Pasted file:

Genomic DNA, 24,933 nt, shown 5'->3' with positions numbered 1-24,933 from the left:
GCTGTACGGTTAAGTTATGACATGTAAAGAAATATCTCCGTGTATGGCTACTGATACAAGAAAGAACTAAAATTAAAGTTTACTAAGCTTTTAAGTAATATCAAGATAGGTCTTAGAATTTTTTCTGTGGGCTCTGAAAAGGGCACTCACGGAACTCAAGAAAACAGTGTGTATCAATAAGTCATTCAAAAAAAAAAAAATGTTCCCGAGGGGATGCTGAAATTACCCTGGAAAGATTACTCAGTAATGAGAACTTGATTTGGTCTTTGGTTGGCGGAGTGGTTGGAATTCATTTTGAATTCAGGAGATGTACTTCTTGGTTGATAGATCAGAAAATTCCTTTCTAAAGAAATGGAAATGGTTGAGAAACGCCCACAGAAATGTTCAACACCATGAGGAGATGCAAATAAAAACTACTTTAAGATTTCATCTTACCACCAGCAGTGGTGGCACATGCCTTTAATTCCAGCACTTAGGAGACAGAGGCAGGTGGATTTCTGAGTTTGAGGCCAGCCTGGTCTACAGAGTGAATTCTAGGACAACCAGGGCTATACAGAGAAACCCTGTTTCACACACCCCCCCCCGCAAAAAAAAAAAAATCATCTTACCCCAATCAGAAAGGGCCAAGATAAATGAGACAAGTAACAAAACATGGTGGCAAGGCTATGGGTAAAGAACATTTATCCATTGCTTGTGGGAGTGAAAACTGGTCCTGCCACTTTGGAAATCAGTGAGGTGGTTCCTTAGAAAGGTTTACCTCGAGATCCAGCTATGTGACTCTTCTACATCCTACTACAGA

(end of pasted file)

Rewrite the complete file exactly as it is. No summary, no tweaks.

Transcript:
Genomic DNA, 24,933 nt, shown 5'->3' with positions numbered 1-24,933 from the left:
GCTGTACGGTTAAGTTATGACATGTAAAGAAATATCTCCGTGTATGGCTACTGATACAAGAAAGAACTAAAATTAAAGTTTACTAAGCTTTTAAGTAATATCAAGATAGGTCTTAGAATTTTTTCTGTGGGCTCTGAAAAGGGCACTCACGGAACTCAAGAAAACAGTGTGTATCAATAAGTCATTCAAAAAAAAAAAAATGTTCCCGAGGGGATGCTGAAATTACCCTGGAAAGATTACTCAGTAATGAGAACTTGATTTGGTCTTTGGTTGGCGGAGTGGTTGGAATTCATTTTGAATTCAGGAGATGTACTTCTTGGTTGATAGATCAGAAAATTCCTTTCTAAAGAAATGGAAATGGTTGAGAAACGCCCACAGAAATGTTCAACACCATGAGGAGATGCAAATAAAAACTACTTTAAGATTTCATCTTACCACCAGCAGTGGTGGCACATGCCTTTAATTCCAGCACTTAGGAGACAGAGGCAGGTGGATTTCTGAGTTTGAGGCCAGCCTGGTCTACAGAGTGAATTCTAGGACAACCAGGGCTATACAGAGAAACCCTGTTTCACACACCCCCCCCCGCAAAAAAAAAAAAATCATCTTACCCCAATCAGAAAGGGCCAAGATAAATGAGACAAGTAACAAAACATGGTGGCAAGGCTATGGGTAAAGAACATTTATCCATTGCTTGTGGGAGTGAAAACTGGTCCTGCCACTTTGGAAATCAGTGAGGTGGTTCCTTAGAAAGGTTTACCTCGAGATCCAGCTATGTGACTCTTCTACATCCTACTACAGA